The Scheut Archive is housed in a remote Roman suburb. Intriguingly enough, it was not mentioned in Lajos Pàsztor's repertory of church archives in Italy, vol. 7 of the UNESCO series, Guide to the Sources of the History of Africa, published in 1983. One explanation for this neglect might be that the archive was not fully operational by then. These circumstances no doubt partly explain why, despite exemplary conservation and classification, this collection has up to now been insufficiently tapped by scholars. Contributing factors may have been the discredit unfortunately thrown on traditional written sources by a number of modern “Africanists,” as well as widespread ignorance among English-speaking scholars of the intricacies of Roman Catholic bureaucracies. In fact, whatever their cultural background, historians wanting to burrow their way into the massive collection of Scheut papers should brace themselves for a period of initiation in the intricacies of two overlapping multinational Church organizations.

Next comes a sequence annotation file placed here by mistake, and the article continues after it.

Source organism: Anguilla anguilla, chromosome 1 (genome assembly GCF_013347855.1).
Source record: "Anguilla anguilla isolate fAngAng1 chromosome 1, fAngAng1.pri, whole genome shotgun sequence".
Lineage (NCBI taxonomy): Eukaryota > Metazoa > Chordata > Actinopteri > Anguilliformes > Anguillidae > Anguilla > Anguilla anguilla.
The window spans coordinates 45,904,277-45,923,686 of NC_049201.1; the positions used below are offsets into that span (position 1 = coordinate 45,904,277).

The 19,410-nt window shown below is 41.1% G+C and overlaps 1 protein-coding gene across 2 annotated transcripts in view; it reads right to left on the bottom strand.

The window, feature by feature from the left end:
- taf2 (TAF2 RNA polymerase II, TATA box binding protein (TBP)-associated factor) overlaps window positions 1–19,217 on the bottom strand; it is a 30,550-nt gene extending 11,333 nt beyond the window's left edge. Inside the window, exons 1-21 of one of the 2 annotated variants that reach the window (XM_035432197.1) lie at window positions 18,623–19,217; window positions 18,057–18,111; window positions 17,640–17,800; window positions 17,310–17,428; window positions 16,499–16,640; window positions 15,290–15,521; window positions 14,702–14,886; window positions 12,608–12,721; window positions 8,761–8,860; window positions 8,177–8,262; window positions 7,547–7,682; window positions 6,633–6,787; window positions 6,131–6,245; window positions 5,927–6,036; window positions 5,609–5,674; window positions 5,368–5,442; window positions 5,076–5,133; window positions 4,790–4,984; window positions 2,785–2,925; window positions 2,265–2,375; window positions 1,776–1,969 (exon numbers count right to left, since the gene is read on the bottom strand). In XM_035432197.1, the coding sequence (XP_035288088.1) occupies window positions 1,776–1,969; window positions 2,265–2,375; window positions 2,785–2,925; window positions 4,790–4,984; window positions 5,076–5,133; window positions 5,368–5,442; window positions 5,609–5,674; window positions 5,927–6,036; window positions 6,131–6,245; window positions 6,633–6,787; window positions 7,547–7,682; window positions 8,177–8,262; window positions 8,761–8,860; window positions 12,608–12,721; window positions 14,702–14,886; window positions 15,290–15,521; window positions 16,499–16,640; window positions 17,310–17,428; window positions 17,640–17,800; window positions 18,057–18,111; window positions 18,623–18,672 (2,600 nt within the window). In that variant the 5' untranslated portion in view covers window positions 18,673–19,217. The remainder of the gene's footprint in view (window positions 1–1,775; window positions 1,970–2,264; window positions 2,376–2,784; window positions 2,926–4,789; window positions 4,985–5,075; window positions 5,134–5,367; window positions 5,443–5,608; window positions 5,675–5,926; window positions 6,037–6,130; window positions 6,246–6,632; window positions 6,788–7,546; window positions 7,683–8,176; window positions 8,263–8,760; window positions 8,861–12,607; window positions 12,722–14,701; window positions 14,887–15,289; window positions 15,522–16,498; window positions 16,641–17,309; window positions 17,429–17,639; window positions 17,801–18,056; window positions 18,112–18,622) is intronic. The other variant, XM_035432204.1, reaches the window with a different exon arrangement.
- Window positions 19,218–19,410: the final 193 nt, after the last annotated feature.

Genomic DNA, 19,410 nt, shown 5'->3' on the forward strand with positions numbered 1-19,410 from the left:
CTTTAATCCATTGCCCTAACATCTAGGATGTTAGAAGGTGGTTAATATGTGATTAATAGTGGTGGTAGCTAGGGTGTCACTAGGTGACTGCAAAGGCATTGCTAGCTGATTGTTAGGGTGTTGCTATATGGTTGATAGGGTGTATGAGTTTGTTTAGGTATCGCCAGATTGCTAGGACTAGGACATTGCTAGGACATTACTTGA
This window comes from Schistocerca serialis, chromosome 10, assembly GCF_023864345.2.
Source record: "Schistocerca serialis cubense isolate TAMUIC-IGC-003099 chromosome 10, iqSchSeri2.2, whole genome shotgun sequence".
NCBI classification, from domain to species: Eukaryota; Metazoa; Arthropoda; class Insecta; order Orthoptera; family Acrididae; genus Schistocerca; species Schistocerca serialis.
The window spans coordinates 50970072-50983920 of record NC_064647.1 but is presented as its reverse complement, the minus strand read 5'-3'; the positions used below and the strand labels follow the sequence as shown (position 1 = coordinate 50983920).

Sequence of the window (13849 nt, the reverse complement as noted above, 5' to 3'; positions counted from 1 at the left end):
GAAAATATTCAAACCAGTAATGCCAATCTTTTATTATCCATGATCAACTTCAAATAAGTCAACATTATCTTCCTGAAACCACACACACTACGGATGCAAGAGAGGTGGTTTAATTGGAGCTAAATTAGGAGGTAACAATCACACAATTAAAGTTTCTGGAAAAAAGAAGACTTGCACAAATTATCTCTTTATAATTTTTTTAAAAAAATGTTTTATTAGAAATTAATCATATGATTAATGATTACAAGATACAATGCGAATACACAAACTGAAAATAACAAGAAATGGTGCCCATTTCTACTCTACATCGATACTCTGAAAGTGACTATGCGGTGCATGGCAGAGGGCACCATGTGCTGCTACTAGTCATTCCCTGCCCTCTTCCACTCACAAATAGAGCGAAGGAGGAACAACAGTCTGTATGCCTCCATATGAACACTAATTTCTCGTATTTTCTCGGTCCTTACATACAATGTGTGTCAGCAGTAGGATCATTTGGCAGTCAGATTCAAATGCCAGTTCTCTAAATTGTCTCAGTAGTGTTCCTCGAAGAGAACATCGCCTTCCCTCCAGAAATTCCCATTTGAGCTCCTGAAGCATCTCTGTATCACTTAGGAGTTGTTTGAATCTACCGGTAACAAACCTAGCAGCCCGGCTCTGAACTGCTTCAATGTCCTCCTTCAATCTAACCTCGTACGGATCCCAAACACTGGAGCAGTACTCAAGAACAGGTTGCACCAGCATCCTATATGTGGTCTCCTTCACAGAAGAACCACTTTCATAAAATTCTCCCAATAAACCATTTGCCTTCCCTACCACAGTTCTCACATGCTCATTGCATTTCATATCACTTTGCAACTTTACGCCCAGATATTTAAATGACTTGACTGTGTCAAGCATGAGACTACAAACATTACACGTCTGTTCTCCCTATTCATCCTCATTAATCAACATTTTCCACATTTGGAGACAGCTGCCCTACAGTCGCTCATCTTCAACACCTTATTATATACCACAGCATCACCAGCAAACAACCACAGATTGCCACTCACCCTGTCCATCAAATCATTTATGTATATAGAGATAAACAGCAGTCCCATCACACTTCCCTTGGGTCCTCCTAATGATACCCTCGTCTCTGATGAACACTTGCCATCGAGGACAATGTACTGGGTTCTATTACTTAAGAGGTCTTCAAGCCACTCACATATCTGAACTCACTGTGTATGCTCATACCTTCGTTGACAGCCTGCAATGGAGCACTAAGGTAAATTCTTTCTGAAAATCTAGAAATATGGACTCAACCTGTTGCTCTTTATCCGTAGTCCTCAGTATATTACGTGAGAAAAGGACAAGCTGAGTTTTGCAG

On the one hand, the Scheut congregation, as a separate institution, was established in 1862. It had its headquarters at Scheut, on the outskirts of Brussels, with a superior general in charge. It also had representation in Rome, but its main activities were carried out in its territorial branches (“provinces”) established first in the Far East and later in the Congo, each under the authority of a provincial. This organization maintained a dense internal and external network of communication within the hierarchy itself, as well as with government administrations, other religious bodies, etc. Like any organization, it knew rules and procedures, but also conflicts among various power blocs.